“Your 10 Questions for Dr. Mohamed Awang Lah,” Star Online, May 22, 2010, http://biz.thestar.com.my/news/story.aspfile=/2010/5/22/business/6298179&sec=business.
MCMC, “Broadband Meter: Subscribers and Users,”.MyConvergence, March 2010, http://myconvergence.com.my/main/images/stories/SpecialEdition/pdf/MyConBumper_p97_BBMeter.pdf.
Sira Habu and Shaun Ho, “RM 1 Billion Initiative to Promote High-Speed Broadband Usage,” Star Online, March 25, 2010, http://thestar.com.my/news/story.aspfile=/2010/3/25/nation/5931577&sec=nation.
MALAYSIA FREEDOM HOUSE Freedom on the Net broadcaster and enjoys close ties to former prime minister Mahathir Mohamad. Two new mobile-phone providers have joined the market since 2008: YTL Communications and Umobile, both of whose owners are closely associated with the ruling party. Since 2007, some local governments, such as those in Selangor and Kuala Lumpur, have sporadically frozen cybercafe licenses or closed venues operating without licenses in an effort to limit illegal activities like online gambling.14 While it is not part of a deliberate government effort to restrict public access to the internet, the closure of hundreds of cybercafes in this crackdown has hampered access for the general population in some regions of the country.LIMITS ON CONTENT The government does not employ any known filtering technology to actively censor internet content, though the authorities have taken other measures to restrict the circulation of certain information. There are no laws aimed at limiting or censoring the internet in particular, and a provision of the CMA explicitly states that nothing in the act “shall be construed as permitting the censorship of the Internet.” The Bill of Guarantees of the Multimedia Super Corridor (MSC), an information-technology development project, also promises no censorship of the internet. The government has generally upheld its pledges to avoid direct censorship, except in the case of an MCMC decision to block the controversial website Malaysia Today for two weeks in August 2008.16 The site, founded by popular blogger Raja Petra Kamarudin, has been very critical of the ruling party, but was unblocked following a public outcry.In August 2009, news emerged that the Information Minister Rais Yatim had directed the MCMC to issue a tender for a nationwide internet filtering system. Following objections from the public and free speech advocates, the plan was put on hold, though it remains unclear whether it has been permanently abandoned.18 Meanwhile, many government-linked companies and public universities restrict access for their students and employees to certain sensitive websites, such as the independent online news outlet Malaysiakini.
Although there were no reported instances of technical blocking, there have been cases of administrative efforts to remove content from the internet. The energy, water, and communications minister—then responsible for the MCMC before an April 2009 cabinet Bavani M and Komala Devi, “Illegal Internet Cafs Biting into Business of Legitimate Cybercafs,” Star Online, May 21, 2010, http://thestar.com.my/metro/story.aspfile=/2010/5/21/central/6304101&sec=central.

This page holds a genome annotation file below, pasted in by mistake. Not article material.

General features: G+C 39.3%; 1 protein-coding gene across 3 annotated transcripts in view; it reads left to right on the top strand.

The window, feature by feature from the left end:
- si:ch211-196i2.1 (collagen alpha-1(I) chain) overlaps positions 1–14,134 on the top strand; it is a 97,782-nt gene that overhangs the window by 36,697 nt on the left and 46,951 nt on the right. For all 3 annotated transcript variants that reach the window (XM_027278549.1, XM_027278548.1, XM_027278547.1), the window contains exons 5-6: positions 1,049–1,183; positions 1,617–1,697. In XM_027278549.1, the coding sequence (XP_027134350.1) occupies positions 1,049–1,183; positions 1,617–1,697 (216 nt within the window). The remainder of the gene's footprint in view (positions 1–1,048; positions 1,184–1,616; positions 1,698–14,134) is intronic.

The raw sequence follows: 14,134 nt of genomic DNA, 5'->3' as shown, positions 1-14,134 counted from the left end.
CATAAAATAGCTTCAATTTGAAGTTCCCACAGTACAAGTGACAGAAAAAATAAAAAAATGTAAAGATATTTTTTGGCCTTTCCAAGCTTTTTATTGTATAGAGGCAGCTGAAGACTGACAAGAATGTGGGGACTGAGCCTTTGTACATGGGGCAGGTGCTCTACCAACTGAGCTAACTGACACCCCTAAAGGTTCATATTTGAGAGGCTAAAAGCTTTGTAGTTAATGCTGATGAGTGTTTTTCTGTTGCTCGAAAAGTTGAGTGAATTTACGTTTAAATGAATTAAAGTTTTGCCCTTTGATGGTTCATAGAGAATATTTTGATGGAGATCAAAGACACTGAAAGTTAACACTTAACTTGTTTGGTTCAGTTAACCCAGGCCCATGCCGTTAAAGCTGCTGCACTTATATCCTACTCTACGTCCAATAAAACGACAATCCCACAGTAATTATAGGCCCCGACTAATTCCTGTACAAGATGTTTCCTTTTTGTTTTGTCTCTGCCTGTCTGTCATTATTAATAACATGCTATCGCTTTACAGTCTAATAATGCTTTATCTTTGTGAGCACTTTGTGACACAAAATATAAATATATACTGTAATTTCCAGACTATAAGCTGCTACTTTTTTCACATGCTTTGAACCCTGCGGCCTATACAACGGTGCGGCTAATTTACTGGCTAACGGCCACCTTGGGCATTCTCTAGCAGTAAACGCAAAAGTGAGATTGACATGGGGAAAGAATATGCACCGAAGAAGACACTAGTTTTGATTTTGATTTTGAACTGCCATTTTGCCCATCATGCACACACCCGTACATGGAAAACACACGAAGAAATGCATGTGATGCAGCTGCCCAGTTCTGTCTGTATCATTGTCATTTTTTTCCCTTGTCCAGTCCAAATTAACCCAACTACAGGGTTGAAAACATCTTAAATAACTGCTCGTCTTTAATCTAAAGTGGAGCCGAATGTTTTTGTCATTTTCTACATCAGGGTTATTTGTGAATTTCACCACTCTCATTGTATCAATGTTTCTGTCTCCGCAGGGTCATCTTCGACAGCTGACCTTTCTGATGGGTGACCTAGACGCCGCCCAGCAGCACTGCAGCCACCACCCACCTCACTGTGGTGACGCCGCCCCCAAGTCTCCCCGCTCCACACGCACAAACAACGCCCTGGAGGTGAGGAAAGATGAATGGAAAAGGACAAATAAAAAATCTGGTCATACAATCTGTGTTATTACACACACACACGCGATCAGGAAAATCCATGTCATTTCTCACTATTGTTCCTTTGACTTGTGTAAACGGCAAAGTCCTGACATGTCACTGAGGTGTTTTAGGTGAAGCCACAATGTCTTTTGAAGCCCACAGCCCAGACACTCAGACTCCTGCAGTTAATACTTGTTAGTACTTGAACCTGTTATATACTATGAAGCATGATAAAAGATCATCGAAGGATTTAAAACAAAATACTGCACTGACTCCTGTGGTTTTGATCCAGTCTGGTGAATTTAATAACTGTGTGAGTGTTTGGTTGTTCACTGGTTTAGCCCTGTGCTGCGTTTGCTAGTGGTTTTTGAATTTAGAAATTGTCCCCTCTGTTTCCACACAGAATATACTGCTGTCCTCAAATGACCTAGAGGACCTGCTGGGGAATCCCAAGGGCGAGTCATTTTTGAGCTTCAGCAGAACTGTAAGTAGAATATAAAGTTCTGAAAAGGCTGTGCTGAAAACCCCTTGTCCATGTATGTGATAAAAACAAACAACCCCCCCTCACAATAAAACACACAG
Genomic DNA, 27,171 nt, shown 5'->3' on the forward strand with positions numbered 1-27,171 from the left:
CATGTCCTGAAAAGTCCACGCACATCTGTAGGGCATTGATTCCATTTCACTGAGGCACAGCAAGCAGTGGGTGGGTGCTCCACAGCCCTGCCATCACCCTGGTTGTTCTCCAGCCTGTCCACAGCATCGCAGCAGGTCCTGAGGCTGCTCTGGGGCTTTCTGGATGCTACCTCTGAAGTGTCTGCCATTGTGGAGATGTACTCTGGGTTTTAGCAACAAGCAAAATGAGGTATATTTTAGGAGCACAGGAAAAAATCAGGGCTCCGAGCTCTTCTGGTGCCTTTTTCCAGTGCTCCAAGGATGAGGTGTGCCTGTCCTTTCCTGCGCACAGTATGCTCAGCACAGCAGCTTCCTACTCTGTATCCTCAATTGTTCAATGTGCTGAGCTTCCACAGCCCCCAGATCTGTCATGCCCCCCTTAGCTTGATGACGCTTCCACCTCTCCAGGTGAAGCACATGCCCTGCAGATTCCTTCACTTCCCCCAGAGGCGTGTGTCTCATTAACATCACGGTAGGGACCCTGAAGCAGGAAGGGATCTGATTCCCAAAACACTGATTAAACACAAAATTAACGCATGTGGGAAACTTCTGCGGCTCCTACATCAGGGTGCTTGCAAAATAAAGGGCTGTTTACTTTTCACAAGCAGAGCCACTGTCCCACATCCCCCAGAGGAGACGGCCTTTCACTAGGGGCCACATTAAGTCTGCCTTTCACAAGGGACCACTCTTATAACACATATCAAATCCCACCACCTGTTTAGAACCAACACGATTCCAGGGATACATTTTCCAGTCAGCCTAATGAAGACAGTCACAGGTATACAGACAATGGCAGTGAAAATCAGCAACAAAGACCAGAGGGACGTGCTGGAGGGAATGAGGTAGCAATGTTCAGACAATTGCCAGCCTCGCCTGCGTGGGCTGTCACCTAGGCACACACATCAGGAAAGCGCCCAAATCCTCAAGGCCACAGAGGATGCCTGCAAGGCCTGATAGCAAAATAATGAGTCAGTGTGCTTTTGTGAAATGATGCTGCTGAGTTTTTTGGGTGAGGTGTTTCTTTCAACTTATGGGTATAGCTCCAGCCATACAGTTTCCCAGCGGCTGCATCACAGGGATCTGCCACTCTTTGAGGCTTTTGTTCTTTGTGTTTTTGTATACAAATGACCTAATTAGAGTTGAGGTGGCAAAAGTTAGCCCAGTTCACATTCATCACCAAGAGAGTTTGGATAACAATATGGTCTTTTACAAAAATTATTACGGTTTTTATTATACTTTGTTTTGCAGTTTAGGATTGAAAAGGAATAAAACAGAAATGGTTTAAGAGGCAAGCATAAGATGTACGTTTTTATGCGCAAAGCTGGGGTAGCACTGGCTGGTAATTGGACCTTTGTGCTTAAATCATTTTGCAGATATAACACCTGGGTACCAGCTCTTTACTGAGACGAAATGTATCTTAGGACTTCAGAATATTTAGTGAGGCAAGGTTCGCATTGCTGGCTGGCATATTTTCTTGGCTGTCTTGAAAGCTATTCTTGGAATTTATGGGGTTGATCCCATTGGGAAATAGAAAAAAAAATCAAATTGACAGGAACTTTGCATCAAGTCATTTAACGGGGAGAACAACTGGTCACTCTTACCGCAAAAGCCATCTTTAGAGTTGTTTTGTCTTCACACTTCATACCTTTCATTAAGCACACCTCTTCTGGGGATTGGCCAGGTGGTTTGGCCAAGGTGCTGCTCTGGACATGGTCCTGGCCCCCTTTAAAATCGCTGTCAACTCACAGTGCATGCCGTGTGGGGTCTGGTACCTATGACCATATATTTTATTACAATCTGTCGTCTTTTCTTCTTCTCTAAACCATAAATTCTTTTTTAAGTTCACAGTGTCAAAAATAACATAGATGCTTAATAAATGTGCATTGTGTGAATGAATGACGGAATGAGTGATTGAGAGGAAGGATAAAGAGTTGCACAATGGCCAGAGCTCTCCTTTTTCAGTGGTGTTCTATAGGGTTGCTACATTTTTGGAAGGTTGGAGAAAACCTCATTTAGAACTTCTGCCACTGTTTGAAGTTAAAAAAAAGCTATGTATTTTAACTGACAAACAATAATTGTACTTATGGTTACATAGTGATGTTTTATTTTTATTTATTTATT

“Syed Hamid Tells Why Malaysia Today was Blocked,” Star Online, August 29, 2008, http://thestar.com.my/news/story.aspfile=/2008/8/29/nation/22194389&sec=nation.
Sim Leoi Leoi and Florence A. Samy, “MCMC Told to Unblock Malaysia Today (Update 2),” Star Online, September 11, 2008, http://thestar.com.my/news/story.aspsec=nation&file=/2008/9/11/nation/20080911145128.
Rebekah Heacock, “Malaysia Considers, Backs Down From National Internet Filter,” OpenNet Initiative Blog, August 13, 2009, http://opennet.net/blog/2009/08/malaysia-considers-backs-down-national-internet-filter.
MALAYSIA FREEDOM HOUSE Freedom on the Net reorganization—reportedly said in September 2008 that the commission had formed a panel composed of the police, officials from the attorney general’s office, and representatives of the Home Ministry to monitor websites and blogs. While there is no comprehensive information available, this mechanism appears to be active, as the MCMC has been known to track online discussions and then instruct bloggers or online news outlets to remove articles or comments that are perceived as antiestablishment or overly critical of the government. Procedures surrounding such requests are generally nontransparent. In one case that received widespread attention, the MCMC in September 2009 directed Malaysiakini to take down two videos from its website. The commission argued that the videos were “provocative” and ordered their removal under the CMA. The first video showed Muslim demonstrators marching with a cow’s head to protest the relocation of a Hindu temple, and the second showed the home minister defending the protesters.